Yes, Fathers Are Essential

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In
the past several decades, the United States has achieved the dubious
distinction of becoming the world leader in fatherless families.
Currently, 34% of American children live without their biological
father. When did this trend start, and what does it bode for our
kids?

The
rise of father-absence can be traced back 50 years. In 1965, Daniel
Patrick Moynihan, then working in the Johnson administration, looked
into the problems of under-class America. The Moynihan Report issued
this solemn warning:

“From
the wild Irish slums of the 19th century eastern seaboard, to the
riot-torn suburbs of Los Angeles, there is one unmistakable lesson
in American history: A community that allows a large number of young
men to grow up in broken families, dominated by women, never acquiring
any stable relationship to male authority, never acquiring any rational
expectations about the future – that community asks for and gets
chaos.”

The
heralded Report offered Americans a unique opportunity to alter
the trajectory of history, to thwart the impending plunge into the
abyss.

But
rather than heed the prescient warning, warm-hearted liberals denounced
Moynihan's conclusion as "blaming the victim." And feminists
reviled the report as promoting the "hetero-patriarchal"
agenda.

But
it wasn't enough to just ignore Moynihan's analysis.

Architects
of the Great Society program went ahead and implemented eligibility
requirements that cut off welfare benefits if the father resided
with the mother — the so-called "man-in-the-house" rule.
Now, low-income fathers found themselves pitted against government
largesse to compete for the loyalty of poor mothers. A tragic mismatch,
indeed.

As
a result, the number of children who lived in fatherless homes mushroomed
from 5.1 million in 1960 to 16.5 million in 1995. These policies
were so devastating in their impact that involved, caring fathers
all but disappeared from low-income, Black neighborhoods.

So
while liberals comforted themselves with the knowledge that they
had avoided "blaming the victim," millions of little boys
and girls had to console themselves with the elusive hope that someday,
society would stop shoving daddy out the back door.

Once poor fathers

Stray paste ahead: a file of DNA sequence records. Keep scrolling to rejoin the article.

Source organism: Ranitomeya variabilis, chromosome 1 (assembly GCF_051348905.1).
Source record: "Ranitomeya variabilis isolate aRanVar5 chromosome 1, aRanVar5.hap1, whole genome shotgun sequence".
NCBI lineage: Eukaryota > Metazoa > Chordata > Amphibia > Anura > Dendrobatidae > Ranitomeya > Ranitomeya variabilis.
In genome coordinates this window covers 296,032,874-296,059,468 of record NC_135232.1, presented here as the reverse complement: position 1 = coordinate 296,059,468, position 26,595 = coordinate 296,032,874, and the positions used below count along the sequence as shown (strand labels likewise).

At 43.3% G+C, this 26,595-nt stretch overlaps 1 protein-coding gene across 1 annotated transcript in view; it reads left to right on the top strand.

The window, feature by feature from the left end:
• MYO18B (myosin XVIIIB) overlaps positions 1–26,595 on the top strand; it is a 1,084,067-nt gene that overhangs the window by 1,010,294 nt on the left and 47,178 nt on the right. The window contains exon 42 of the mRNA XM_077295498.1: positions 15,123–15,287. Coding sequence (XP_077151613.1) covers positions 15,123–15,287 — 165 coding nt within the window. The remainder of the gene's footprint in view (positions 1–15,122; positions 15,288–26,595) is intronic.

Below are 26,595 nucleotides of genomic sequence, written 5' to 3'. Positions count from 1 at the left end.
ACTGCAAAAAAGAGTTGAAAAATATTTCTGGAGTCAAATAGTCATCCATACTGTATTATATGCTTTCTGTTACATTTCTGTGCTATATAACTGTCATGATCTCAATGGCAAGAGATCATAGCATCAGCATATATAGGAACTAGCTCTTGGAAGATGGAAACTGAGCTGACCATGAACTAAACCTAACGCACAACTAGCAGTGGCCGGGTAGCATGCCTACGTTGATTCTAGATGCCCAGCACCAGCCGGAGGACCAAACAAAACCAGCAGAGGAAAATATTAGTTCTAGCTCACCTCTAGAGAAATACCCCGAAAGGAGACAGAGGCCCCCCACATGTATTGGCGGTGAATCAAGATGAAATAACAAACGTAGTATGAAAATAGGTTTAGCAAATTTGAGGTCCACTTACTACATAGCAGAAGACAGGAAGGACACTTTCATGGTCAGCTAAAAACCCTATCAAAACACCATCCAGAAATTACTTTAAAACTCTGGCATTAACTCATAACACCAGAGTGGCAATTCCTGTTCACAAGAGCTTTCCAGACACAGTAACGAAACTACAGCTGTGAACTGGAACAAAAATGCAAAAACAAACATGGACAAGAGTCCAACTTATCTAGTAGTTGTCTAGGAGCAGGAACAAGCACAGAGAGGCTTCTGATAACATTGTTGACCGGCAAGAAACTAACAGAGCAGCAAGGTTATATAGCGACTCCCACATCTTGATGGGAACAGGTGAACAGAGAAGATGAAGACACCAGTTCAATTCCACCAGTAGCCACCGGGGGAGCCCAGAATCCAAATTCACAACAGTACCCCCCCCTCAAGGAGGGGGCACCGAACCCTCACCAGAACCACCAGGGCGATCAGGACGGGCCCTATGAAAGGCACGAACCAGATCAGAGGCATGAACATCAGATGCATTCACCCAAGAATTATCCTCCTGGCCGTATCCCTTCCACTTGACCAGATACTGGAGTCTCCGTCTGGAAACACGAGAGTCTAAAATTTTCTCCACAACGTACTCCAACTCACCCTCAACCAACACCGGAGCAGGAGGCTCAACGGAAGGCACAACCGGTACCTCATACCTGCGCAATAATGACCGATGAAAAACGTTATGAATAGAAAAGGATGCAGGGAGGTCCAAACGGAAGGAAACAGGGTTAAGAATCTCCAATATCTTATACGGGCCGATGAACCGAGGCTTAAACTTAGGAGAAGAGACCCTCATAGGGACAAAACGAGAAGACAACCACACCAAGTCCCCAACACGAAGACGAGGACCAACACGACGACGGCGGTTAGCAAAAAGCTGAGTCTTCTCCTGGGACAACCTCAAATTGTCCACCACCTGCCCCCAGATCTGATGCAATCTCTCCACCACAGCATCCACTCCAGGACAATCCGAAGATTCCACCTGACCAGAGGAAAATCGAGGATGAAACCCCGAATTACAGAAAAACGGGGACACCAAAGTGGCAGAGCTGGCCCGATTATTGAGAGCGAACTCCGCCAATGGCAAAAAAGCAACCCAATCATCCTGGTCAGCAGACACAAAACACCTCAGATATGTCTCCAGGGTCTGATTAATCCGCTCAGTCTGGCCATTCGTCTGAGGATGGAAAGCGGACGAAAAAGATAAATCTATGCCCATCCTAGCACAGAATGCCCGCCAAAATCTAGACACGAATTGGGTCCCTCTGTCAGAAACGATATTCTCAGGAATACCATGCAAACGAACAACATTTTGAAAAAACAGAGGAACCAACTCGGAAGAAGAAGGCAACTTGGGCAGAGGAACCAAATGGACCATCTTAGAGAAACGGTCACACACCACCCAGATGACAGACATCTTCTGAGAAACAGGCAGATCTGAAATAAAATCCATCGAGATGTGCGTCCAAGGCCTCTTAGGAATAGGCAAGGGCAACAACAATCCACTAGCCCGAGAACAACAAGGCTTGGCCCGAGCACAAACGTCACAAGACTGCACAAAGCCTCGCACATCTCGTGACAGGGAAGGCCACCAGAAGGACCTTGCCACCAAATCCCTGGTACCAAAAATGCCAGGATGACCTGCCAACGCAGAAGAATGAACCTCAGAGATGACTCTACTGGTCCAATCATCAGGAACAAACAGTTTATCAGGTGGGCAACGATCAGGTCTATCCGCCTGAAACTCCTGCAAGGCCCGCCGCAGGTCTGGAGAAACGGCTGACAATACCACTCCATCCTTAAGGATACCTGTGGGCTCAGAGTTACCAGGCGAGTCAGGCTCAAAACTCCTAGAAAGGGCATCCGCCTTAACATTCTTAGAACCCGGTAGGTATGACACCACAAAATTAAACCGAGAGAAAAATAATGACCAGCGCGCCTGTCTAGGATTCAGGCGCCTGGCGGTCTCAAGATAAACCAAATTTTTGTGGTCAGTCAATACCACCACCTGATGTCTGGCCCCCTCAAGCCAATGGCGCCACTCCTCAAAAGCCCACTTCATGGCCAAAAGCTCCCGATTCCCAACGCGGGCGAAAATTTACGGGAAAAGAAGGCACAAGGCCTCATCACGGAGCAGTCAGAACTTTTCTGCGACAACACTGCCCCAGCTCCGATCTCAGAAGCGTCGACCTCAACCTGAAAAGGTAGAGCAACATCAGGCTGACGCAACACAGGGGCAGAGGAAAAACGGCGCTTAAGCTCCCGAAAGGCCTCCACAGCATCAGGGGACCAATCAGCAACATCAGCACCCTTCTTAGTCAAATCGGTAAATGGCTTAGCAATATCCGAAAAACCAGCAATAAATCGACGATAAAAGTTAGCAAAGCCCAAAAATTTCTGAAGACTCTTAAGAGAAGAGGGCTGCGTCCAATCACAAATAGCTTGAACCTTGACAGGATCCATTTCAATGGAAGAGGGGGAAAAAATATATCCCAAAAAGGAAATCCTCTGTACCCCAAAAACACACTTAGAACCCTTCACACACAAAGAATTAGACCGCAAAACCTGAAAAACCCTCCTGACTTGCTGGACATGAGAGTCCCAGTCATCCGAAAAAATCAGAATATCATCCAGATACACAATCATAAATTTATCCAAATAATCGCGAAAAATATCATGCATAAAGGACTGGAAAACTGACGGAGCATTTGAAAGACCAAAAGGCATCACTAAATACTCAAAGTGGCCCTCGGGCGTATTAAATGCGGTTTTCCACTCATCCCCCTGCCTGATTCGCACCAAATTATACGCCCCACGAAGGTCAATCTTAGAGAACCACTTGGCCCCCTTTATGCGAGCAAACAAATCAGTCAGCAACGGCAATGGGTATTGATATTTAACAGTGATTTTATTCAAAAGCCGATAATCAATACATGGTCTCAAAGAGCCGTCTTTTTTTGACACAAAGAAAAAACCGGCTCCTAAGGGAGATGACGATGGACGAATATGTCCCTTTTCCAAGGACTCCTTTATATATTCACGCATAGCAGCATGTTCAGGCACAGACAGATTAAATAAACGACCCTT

had been run out of their homes, the fem-liberals broadened their
focus. They
launched an attack on the whole notion of fatherhood itself
.

Five
years ago this month the American Psychological Association used
the occasion of Father's Day to publish an article with the awful
title, "Deconstructing
the Essential Father
." The partisan article triggered a
firestorm of protest, including
a rebuke from 18 members of Congress
.

Despite
what the American Psychological Association might say, most persons
agree that dads are worth keeping around.

First,
a father's breadwinning instinct keeps the family out of the clutches
of poverty. Indeed, while father-present households saw an increase
in income from 1960 to 1990, father-absent families saw a financial
decline.

But
fathers are more than income producers. Fathers undergird the very
order and structure of the family.

Scores
of research studies have documented the positive effects of involved
fathers
. Here's just a sampling of the benefits:

  • The National
    Center for Educational Statistics reported that when fathers
    are involved in their children's education, the kids were more
    likely to get As, enjoy school, and participate in extracurricular
    activities.
  • Kyle Pruett
    concluded that kids with engaged fathers demonstrate "a
    greater ability to take initiative and evidence self-control."
  • When these
    boys grew up, they were more likely to be good dads themselves.

But
when fathers are disenfranchised by misguided government programs,
here's the result:

  • Their
    children have a higher rate of asthma, headaches, anxiety, depression,
    and behavioral problems.
  • Teenagers
    are at greater risk of alcohol, tobacco, and illicit drug use,
    and suicide.
  • Adolescent
    girls are 3 times more likely to engage in sexual relations
    by the time they turn 15, and 5 times more likely to become
    a teen mother.

Amazing,
isn't it?

Thank
you, dad, for being there. You were more than essential. You were
a beacon of truthfulness, common sense, kindness, and silent courage.

June
17, 2004

Carey
Roberts [send him mail]
is a researcher and consultant who tracks gender bias in the mainstream
media.

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